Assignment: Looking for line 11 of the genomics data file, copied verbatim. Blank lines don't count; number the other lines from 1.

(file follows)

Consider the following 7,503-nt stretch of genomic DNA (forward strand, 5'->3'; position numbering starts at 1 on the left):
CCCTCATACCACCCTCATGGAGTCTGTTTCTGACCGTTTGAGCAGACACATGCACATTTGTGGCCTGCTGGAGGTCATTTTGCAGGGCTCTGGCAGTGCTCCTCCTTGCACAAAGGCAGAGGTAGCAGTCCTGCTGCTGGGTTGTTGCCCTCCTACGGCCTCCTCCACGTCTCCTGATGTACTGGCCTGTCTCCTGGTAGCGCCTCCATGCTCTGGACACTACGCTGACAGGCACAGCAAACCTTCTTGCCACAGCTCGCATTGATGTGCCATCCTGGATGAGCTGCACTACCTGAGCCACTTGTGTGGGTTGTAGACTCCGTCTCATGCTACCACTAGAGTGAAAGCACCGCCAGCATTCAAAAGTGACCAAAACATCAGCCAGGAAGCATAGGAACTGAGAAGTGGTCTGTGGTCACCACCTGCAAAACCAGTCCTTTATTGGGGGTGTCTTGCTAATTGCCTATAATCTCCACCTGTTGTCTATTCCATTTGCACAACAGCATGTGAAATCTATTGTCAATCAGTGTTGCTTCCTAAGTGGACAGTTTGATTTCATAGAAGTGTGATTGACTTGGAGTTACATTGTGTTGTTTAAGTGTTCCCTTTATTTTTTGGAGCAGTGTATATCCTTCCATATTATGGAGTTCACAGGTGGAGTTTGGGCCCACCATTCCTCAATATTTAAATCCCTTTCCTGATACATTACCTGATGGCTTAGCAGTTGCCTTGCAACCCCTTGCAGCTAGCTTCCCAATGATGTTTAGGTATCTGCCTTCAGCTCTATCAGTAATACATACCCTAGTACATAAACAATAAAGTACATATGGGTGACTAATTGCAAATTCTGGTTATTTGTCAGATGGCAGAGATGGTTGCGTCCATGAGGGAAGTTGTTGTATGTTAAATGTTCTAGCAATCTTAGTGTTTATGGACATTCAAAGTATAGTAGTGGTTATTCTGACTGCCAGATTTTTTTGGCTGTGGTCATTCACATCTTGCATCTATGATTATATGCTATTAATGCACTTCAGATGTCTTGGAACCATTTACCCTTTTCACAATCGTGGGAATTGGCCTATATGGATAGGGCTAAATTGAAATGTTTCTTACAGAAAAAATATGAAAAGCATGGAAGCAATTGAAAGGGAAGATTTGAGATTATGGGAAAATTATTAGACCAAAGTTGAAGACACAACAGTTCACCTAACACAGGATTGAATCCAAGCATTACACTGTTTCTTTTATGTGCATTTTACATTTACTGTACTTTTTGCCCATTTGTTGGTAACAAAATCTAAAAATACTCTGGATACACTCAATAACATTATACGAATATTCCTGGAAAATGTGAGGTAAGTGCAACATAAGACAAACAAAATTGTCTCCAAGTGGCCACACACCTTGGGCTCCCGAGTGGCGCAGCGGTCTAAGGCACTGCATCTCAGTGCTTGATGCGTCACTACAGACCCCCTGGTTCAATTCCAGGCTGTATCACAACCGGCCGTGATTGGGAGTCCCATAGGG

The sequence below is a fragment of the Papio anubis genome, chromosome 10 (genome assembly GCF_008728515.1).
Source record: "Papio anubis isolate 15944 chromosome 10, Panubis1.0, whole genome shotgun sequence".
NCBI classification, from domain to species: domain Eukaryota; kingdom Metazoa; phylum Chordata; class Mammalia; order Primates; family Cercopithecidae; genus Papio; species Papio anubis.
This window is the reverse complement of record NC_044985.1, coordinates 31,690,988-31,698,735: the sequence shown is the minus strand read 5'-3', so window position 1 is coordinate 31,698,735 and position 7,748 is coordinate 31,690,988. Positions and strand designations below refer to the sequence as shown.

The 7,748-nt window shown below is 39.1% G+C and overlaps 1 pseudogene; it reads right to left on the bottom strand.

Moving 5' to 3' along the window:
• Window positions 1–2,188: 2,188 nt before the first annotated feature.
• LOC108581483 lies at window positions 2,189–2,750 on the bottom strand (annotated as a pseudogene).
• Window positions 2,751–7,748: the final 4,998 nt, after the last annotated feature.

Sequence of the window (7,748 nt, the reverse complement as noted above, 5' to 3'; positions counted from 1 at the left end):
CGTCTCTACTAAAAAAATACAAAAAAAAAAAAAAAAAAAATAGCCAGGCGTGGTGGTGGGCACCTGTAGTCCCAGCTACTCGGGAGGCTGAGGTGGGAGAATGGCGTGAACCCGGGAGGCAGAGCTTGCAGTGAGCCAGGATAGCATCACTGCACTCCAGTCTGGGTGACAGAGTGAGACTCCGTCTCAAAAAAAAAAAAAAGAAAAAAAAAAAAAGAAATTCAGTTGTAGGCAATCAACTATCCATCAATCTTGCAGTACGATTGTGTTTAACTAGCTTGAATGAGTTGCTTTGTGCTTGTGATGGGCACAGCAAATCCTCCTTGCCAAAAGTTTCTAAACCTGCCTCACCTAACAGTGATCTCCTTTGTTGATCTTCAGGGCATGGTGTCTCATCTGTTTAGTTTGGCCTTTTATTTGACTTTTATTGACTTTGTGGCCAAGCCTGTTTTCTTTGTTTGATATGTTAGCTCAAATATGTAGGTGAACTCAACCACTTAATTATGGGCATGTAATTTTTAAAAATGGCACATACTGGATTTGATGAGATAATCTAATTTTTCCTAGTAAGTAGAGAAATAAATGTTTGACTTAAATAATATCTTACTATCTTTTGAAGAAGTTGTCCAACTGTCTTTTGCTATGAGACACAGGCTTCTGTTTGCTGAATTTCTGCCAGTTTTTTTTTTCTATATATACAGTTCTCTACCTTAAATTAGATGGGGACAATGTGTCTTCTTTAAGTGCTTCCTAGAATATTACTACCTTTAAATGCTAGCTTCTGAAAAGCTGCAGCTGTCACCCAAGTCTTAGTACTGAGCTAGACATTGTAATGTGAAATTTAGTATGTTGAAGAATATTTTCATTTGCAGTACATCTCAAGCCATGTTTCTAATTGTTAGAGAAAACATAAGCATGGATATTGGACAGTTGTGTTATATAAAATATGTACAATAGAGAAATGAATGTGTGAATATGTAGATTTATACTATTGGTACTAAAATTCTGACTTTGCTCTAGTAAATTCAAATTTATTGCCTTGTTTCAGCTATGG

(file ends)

• Window positions 2,751–7,748: the final 4,998 nt, after the last annotated feature.